Monday, August 22, 2005

Chuck Hagel - useful idiot or just plain idiot?

The news of the day is that Republican Senator Chuch Hagel compared Iraq to Vietnam yesterday. But is that something new? Is Hagel changing his position? Is this a big news story because there's a GOP Senator changing sides?
As a Republican, however, Hagel is immune to charges of partisanship. His assessment of Bush is therefore more interesting. He's become a fixture on the political talk shows, urging "caution" on the president — especially if the subject is an invasion of Iraq. Today Hagel is the Bush administration's most outspoken war critic in Congress.


"He reacts to everything like a European," says a Senate colleague.

In other words, Hagel is a skeptic on U.S. force.

Is that a comment from a conservative blogger today, following Hagel's appearance on ABC's This Week program yesterday? No, that's John Miller in National Review , in August of 2002. Three years ago.

Hagel's been a critic, repeatedly and loudly. What he did yesterday was nothing that he hadn't done before. The comparison of Iraq to Vietnam wasn't new for him, he's said that before. Is that helpful to the administration? Is it helpful to the Iraqis? Is it helpful to the troops?

Obviously not. It's helpful to the Democrats and Cindy Sheehan and, and it's helpful to the Bush-haters on the far left, and the French and Germans who want to see us fail, and the "insurgents" in Iraq. Words have meanings, words have consequences, and he knows that he's going to get coverage when he says things like that.

And things like this: "by any standard, when you analyze 2 1/2 years in Iraq ... we're not winning."

2 1/2 years ago, Saddam Hussein was in power in Baghdad. He was paying the families of Palestinian suicide bombers. He was providing a haven for some Al-quaeda members. He was shooting at US and British planes that were enforcing the UN no-fly zones. He had the largest army in the middle-east. He was taking UN Oil-for-Food money and preventing aid in the form of food and medicine from reaching his oppressed citizens. Now he's gone, his armies are gone, his sons are gone and the Iraqi people have elected a representative government that's making progress towards a democratic constitution. The influence of the actions in Iraq has caused changes in behavior - positive changes of behavior - in Syria and Lebanon and Libya. On the day after that ridiculous comment, the New York Times, Bush administration mouthpiece, carries a front-page story that starts "Iraqi leaders moved to the brink of agreement on a new constitution on Sunday, solving several contentious issues..." And Hagel's got the nerve to go on the air yesterday and compare Iraq to Vietnam and say that "we're not winning."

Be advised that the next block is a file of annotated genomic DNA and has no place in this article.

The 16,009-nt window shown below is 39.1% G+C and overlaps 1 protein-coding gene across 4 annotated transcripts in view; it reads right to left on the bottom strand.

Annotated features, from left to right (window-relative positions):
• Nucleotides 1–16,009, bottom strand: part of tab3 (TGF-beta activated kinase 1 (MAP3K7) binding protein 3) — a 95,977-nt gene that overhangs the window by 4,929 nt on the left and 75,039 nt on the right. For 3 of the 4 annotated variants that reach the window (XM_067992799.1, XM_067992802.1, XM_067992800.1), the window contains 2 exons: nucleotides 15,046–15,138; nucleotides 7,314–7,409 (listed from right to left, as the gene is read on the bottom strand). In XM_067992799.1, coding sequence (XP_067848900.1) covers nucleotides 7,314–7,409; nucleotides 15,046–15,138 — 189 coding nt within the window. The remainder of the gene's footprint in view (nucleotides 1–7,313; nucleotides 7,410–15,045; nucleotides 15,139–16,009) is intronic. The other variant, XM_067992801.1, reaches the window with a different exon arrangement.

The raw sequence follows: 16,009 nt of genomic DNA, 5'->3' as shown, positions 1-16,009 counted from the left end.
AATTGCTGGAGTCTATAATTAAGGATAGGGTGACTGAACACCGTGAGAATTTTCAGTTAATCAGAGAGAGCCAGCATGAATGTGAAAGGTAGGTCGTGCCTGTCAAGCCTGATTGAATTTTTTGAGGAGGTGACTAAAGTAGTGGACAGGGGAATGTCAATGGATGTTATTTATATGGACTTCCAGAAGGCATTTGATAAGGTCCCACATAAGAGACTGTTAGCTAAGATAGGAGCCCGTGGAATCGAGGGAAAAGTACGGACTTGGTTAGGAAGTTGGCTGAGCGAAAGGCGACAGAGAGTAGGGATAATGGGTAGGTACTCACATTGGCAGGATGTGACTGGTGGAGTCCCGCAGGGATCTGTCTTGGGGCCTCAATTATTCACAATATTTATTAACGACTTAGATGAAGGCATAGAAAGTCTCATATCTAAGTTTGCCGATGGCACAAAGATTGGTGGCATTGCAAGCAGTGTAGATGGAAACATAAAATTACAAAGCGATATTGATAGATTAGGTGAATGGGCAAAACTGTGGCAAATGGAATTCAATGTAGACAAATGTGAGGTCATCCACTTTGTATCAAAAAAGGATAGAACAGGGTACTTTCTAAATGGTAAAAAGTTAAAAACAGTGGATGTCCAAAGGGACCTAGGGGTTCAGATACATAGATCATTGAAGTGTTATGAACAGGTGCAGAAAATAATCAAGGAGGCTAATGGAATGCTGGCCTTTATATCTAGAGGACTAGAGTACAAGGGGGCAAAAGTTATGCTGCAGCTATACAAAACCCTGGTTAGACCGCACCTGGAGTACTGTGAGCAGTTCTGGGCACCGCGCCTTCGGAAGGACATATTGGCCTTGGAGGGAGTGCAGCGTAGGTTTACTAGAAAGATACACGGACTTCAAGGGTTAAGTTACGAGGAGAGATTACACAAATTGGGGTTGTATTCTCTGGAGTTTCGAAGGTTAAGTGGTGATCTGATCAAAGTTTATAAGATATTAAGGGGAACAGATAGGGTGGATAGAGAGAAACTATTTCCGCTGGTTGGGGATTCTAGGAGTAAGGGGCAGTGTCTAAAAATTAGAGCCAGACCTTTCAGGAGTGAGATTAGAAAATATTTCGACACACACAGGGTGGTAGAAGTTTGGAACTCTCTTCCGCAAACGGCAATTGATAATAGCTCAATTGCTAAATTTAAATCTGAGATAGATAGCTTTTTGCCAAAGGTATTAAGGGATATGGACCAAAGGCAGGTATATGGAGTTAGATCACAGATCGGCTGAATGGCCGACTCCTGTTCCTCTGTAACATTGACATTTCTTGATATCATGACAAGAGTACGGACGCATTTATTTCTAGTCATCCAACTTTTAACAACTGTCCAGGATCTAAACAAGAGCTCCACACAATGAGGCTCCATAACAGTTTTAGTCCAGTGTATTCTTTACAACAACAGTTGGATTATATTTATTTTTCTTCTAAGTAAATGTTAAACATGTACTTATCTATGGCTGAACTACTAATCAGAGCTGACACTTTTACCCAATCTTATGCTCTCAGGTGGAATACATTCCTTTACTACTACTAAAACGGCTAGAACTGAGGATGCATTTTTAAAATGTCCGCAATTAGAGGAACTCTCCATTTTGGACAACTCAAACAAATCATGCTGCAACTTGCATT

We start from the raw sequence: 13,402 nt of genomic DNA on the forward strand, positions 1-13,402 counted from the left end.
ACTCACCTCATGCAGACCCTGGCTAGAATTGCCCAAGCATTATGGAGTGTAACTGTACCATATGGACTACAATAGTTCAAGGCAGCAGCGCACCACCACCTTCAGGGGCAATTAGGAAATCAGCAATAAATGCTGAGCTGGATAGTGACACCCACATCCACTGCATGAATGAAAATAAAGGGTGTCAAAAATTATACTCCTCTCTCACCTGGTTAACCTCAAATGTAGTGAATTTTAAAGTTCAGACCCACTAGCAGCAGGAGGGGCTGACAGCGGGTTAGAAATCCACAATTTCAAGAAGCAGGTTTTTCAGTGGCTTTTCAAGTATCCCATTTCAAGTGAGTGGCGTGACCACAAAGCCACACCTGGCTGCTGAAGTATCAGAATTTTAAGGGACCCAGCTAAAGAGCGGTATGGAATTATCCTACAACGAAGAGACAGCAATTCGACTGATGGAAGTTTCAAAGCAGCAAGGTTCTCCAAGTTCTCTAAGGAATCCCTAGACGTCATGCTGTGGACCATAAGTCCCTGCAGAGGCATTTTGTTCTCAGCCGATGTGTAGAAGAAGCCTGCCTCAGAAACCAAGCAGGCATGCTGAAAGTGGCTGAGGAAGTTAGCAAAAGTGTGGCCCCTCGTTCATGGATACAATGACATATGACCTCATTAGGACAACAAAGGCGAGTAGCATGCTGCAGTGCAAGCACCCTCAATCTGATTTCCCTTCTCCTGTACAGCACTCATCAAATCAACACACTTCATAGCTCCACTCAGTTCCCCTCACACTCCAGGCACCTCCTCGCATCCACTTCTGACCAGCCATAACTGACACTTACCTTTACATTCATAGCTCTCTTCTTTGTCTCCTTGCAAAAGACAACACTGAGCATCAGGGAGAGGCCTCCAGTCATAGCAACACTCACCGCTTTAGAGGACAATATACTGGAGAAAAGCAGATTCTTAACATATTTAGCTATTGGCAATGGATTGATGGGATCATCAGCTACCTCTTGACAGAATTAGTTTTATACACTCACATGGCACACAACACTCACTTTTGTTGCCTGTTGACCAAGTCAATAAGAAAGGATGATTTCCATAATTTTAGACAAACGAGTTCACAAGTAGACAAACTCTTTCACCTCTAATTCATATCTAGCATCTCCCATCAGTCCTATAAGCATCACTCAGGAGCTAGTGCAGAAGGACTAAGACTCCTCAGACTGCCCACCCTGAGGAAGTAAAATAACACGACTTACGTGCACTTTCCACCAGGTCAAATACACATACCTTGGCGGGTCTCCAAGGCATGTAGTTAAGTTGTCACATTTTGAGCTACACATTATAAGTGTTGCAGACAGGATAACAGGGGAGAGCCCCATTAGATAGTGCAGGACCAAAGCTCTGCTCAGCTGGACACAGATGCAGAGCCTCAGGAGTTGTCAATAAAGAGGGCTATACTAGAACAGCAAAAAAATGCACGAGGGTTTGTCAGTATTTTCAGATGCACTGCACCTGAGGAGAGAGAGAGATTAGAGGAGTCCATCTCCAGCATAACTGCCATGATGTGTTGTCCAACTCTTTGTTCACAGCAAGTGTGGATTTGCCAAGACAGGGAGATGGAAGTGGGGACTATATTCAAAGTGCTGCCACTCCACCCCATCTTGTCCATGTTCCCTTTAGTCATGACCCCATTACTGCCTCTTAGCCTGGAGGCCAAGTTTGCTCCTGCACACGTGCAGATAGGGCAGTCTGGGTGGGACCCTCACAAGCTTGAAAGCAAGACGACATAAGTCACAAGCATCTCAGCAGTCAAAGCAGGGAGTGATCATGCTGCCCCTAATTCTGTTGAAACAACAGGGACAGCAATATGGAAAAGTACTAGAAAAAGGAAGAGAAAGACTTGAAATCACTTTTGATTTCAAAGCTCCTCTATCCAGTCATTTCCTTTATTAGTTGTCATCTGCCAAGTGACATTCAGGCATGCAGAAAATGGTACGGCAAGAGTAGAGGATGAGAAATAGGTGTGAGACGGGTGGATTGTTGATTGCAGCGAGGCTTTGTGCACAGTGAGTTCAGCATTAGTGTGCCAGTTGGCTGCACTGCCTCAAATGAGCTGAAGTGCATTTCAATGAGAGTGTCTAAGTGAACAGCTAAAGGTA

Maybe Hagel needs to go back and look at the words of a Senator in 1998, during the Clinton administration.
Congress must be very careful in what we say and what we do as we proceed along a very dangerous path. We must be careful not to weaken or neuter the President in front of the world. The world is very dangerous and unpredictable. Congress must not micromanage foreign policy. I have been as outspoken as any Senator on this floor about the concerns and the differences I have with this administration on foreign policy. It is the responsibility of the Senate to question that, to probe that. But we have to understand that whatever we say and do has consequences, reverberations, ramifications. America must speak to the world with some sense and some semblance of unity. We cannot allow our foreign policy to unravel before the eyes of the world during a very dangerous time. The world needs American leadership, consistency, presence and engagement. Without it, without American leadership, the world becomes an even more dangerous place.

- Senator Chuck Hagel

In 1998, Chuck Hagel understood the importance of not under-cutting the President overseas. Of course, in 1998, there was a Democratic President, and now there's a Republican President. It seems that what Hagel actually understands is exactly how to get the most positive coverage in the American media...



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